The industry also accused the government of not offering adequate consultation. They also criticized certain instruments were wrongly categorised as risky devices.

“This is discrimination against beauticians as it is confusing the cosmetic and medical markets. The move will definitely kill the development of the industry,” said Nelson Sai-Hung Yip, Chairman of the Federation of Beauty Industry.

Doctors not willing to compromise patient safety

Despite strong opposition by the beauticians, five groups of Hong Kong medical professionals are not satisfied with the government’s proposed framework and they are lobbying for even stricter regulations as they requested some devices could only be operated by doctors.

Some procedures, such as plasma devices for skin resurfacing and robotic hair restorations, have been given a green light by the government to be performed by beauticians. Dr Chiu-Ming Ho, a specialist in plastic surgery and council member of the Society of Plastic, Reconstructive and Aesthetic Surgeons, thinks otherwise.

“It is a controlled skin burn, as the skin would peel off four to five days after the procedure... if there is any wound on the skin, it is no longer a beauty treatment but a medical procedure,” he said.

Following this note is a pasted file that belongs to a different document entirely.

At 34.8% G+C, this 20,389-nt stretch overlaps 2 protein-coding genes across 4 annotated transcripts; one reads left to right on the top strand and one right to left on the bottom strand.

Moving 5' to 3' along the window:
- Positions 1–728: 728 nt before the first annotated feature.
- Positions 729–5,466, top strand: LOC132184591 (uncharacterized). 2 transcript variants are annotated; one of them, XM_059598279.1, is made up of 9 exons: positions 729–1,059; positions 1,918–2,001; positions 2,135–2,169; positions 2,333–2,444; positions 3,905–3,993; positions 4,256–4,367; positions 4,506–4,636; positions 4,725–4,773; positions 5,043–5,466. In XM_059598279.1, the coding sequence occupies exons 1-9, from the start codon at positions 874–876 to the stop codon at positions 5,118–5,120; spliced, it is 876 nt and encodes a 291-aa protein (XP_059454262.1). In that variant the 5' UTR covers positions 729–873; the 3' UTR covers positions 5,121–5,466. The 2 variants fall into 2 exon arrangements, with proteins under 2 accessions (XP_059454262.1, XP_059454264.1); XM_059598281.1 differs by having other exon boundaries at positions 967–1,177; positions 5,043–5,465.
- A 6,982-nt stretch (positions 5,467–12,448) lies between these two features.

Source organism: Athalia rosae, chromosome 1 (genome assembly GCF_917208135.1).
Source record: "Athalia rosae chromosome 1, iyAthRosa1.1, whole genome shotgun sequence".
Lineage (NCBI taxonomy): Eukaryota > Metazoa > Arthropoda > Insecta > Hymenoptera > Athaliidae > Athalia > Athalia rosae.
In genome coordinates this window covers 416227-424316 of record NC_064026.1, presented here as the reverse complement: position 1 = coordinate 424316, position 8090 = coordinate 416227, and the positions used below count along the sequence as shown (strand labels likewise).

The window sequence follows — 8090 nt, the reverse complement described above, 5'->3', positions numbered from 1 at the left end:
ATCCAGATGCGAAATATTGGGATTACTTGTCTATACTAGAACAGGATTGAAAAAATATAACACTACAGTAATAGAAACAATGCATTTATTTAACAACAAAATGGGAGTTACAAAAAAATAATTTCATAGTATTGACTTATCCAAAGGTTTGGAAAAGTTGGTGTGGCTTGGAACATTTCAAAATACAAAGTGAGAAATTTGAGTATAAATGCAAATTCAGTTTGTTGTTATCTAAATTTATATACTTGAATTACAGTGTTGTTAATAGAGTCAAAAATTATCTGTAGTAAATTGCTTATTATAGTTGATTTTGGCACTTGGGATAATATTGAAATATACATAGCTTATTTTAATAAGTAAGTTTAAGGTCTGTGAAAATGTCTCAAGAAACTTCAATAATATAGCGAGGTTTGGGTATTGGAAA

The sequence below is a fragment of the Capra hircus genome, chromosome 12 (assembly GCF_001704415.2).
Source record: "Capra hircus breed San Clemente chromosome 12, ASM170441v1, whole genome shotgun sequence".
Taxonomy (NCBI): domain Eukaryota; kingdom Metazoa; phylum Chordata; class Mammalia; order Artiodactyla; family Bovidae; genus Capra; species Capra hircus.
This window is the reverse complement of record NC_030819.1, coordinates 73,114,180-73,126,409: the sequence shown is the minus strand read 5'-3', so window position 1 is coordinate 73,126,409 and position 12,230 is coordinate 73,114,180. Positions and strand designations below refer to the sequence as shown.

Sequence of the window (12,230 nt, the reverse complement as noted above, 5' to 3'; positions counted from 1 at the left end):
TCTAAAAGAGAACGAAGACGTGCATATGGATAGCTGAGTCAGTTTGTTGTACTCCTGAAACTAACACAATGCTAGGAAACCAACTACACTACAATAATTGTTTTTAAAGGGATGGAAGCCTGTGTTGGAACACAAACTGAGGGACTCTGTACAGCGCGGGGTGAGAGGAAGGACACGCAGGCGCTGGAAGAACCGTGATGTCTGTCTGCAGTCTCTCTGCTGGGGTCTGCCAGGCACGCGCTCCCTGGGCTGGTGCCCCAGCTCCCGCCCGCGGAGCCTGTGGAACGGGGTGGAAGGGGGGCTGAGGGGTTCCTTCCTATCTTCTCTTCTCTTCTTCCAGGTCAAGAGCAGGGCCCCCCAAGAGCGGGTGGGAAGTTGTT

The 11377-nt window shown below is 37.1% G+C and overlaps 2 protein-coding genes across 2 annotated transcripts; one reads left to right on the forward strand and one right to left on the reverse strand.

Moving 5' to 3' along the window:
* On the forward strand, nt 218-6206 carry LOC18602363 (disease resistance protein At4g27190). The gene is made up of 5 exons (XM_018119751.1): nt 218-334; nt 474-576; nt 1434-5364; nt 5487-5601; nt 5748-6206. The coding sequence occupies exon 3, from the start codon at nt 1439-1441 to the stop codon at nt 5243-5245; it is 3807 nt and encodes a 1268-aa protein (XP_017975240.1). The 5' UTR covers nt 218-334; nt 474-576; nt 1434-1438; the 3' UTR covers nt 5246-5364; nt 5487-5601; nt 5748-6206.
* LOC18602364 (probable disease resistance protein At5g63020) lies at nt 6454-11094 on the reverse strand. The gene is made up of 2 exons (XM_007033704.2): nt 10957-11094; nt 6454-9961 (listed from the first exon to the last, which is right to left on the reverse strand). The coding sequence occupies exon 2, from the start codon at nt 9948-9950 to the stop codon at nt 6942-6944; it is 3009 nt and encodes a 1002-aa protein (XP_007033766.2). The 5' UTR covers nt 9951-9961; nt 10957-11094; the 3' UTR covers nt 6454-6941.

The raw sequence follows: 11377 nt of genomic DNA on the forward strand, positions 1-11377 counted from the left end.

Consumer education also essential in ensuring their safety

Although the government and numerous healthcare professionals have highlighted the potential dangers of undergoing medical beauty services, as high as 81.3% of the respondents in the survey conducted by the Consumer Council considered these services to be ‘non-invasive’, ‘common’ and ‘can be performed by beautician’. Even more startling was the discovery that only 62.8% of clients understood the potential risks. There is no denying that consumer vigilance is crucial in combating unsafe practices.

Hong Kong’s beauty industry bears the responsibility to enhance the safety standard for its customers. This responsibility can only be fulfilled by creating a licensed medical programme and proper legislation that regulates the use of medical devices and out-of-hospital procedures. MIMS

Read more:
Malaysia cracks down on growing ozone therapy trend in local beauty industry
6 of the world’s first plastic surgeries
Uncovering the truth behind 8 common plastic surgery myths
Series of medical blunders prompt government to enforce new regulations on private hospitals in Hong Kong